However, the Apocryphal document which has come to be known as The Secret Gospel of Mark sheds more light, General. It explains that on the first occasion, Mary did come out to meet Jesus along with her mother Martha (Helena-Salome) but upon being rebuked by the disciples of Jesus, she repaired back to the house. Why was she lashed out at, General? Because according to the Essene matrimonial code, she was not permitted to come out of her own accord and greet her husband: she was to wait until he had given her express permission to emerge.
There is yet another element in the conduct of Mary Magdalene that has parallels with Solomon’s queen, General. In the back-and-forth romantic dialogue between the couple, the queen is referred to as a “Shulamite” (SONG OF SOLOMON 6:13). The Shulamites were from the Syrian border town of Solam and we have already seen that Mary’s first foster father, Syro the Jairus, was a Syrian, as was her mother Helena-Salome.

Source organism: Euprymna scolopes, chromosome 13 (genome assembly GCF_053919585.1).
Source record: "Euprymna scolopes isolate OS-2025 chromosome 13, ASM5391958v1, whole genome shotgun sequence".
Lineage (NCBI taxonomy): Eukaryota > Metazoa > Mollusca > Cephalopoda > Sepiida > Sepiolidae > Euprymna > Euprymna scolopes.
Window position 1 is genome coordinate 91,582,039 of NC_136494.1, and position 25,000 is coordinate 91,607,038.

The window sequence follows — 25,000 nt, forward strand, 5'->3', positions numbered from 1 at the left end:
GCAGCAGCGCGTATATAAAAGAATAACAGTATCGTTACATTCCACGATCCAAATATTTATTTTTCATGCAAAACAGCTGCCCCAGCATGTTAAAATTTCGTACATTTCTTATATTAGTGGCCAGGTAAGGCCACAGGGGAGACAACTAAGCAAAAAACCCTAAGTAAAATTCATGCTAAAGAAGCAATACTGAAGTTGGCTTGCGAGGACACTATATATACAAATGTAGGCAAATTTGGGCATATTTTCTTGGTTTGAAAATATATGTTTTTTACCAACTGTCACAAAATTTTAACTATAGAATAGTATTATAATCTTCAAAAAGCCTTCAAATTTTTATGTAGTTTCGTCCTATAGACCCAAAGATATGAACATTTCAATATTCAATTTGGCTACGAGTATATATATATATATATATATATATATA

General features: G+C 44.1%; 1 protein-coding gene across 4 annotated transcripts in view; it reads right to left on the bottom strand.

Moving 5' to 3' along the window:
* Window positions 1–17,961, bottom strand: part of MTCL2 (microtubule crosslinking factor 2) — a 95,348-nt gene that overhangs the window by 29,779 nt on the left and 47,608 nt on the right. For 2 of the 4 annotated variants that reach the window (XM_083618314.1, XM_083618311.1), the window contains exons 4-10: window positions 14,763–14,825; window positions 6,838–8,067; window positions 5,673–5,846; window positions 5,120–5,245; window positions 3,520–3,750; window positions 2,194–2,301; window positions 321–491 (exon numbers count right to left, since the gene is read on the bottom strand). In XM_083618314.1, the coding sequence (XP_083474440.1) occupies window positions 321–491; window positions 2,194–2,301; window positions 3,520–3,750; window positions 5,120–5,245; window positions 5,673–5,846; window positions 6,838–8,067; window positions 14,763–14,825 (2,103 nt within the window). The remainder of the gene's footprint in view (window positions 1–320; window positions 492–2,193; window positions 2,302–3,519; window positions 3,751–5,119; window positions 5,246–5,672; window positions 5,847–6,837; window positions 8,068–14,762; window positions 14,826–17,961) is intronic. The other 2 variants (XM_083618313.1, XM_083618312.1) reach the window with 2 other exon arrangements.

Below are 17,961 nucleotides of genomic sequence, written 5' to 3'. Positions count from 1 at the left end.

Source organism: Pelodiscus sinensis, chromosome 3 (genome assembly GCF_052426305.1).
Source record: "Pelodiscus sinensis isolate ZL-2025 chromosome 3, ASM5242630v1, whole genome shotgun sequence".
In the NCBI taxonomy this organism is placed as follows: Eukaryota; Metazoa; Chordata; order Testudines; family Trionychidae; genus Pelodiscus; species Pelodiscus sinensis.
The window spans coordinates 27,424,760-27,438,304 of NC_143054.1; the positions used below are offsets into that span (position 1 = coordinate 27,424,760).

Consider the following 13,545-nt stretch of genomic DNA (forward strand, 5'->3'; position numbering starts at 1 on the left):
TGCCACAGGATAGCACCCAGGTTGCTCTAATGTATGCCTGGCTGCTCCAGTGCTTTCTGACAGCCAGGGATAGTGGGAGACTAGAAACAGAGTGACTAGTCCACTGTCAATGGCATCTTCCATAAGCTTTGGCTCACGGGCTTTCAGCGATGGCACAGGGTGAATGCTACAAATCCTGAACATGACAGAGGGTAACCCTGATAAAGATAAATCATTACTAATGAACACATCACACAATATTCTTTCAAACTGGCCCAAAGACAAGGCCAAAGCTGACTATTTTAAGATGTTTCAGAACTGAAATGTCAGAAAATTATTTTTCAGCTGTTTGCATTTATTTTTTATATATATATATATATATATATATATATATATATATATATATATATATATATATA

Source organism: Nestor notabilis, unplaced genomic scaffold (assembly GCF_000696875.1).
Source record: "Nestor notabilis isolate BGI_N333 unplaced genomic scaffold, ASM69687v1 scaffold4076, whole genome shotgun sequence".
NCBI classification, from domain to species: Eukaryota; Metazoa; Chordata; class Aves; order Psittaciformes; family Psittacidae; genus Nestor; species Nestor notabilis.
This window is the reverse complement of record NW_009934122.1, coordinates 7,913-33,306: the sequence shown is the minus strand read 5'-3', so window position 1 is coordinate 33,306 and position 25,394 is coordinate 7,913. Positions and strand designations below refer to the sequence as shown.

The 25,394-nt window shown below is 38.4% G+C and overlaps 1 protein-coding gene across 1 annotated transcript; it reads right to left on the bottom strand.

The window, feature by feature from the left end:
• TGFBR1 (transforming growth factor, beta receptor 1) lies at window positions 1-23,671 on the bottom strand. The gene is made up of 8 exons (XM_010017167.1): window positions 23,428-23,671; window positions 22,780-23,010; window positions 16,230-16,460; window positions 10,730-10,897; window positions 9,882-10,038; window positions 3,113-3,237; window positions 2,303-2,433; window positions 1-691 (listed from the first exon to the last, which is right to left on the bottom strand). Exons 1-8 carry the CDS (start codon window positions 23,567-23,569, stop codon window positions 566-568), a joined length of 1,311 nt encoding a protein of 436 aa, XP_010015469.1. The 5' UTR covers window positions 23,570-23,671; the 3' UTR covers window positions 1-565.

JUDAS DENOUNCES THE MARRIAGE
The marriage of Jesus to Mary Magdalene was vehemently opposed by most of his so-called disciples. The most vociferous on this position, General, was Judas Iscariot. The writer of the John gospel characterises Judas as a “thief” who used to pilfer alms money but that is a smear. The gospels were written post-eventual and therefore Judas’ name was already in ignominy.
His detractors therefore had a field day at sullying his character. Yet prior to the betrayal, Judas Iscariot, General, was one of the most respected figures among the Essene community. At the time of Jesus’ marriage, Judas was the second-highest ranking Essene after Simon Zelotes (that is the meaning of “Judas of Simon” in the passage quoted above, meaning “Judas the deputy of Simon”): Jesus was third, although politically he was the seniormost.